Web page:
Our previous work indicates that to address the gender imbalance in physics A-level take up, we need to look beyond the science department to the different experiences that girls and boys are subject to during their time in education and how that impacts on their subject choices. From 2014-2016, a team of Project Officers worked with 20 Partner Schools to identify and address issues around gender and subject choice.
Working with girls at KS3-4 directly to build confidence and resilience.
Working with teachers of physics to enhance the experience of girls in the classroom.
Working with senior leaders, pupils and teachers across all subjects on equality and whole school culture.
Our recent pilot projects investigated what changes schools can make to address inequality throughout the school, with good results. The Drayson pilot schools saw the proportion of girls in their physics classes increase from 10% to 27% over three years (the national average has been hovering in the low twenties for the last twenty years).
Building on the activities trialled in the pilot project, we are supporting schools to make similar changes that can contribute to an uptake of girls studying physics, with the Stimulating Physics Network. The Stimulating Physics Network offers each partners school the direct support of a teaching and learning coach (TLC) and the optional support of a gender balance officer (GBO).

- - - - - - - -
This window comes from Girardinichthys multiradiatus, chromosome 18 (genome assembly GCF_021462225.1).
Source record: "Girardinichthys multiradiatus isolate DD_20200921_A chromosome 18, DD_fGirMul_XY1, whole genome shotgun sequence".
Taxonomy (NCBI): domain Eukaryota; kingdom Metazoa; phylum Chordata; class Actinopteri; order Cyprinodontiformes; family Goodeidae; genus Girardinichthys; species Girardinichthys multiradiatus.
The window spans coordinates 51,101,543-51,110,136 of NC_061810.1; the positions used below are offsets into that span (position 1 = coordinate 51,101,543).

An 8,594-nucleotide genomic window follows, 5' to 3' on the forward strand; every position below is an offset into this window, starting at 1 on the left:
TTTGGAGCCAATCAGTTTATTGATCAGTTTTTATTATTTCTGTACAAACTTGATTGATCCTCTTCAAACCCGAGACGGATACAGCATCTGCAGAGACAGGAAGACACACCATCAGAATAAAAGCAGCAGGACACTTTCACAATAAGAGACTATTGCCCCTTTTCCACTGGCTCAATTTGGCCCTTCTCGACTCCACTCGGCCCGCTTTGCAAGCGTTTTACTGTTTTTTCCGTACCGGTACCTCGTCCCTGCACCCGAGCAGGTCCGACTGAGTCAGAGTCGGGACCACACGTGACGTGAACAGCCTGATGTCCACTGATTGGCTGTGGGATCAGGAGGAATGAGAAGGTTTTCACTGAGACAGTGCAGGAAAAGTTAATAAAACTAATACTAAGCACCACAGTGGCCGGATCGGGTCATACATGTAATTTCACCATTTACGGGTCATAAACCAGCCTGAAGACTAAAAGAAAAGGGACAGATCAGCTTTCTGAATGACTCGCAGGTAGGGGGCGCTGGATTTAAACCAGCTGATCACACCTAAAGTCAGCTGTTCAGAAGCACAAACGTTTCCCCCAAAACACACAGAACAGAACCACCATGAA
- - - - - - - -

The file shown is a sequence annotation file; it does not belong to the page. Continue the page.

Research shows that students can get different feedback or treated differently dependent on their gender in the science classroom. Boys tend to dominate teacher time and girls hang back from practical work. TLCs can help highlight ways to overcome this and ensure each student gets a positive classroom experience.
What is the gender balance of your extracurricular science club? There are activities that are more inclusive, like the science ambassador scheme. We can help train your students to develop science outreach workshops for your primary feeder schools, with benefits to both the confidence of your students and for the relationships with those schools. Find out more.
Our GBOs can offer support and advice on a whole school programme to raise awareness of gender stereotyping, and how unconscious bias can govern our thinking and behaviour. This can include auditing current practice and progression in your school, staff training and ideas to stimulate discussion between teachers and students.
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The IOP has published a number of reports exploring the factors affecting girls’ subject choice, as well as producing a range of resources and guidance for teachers. These are available to download from the IOP website, or from Teaching and Learning Coaches:
Around 50 teachers and Project Officers shared their results and experiences at the 2016 IGB conference. Access the conference materials, and take a look at this crowd-sourced resource from the event - teachers' messages to their former and future selves on improving gender balance in schools.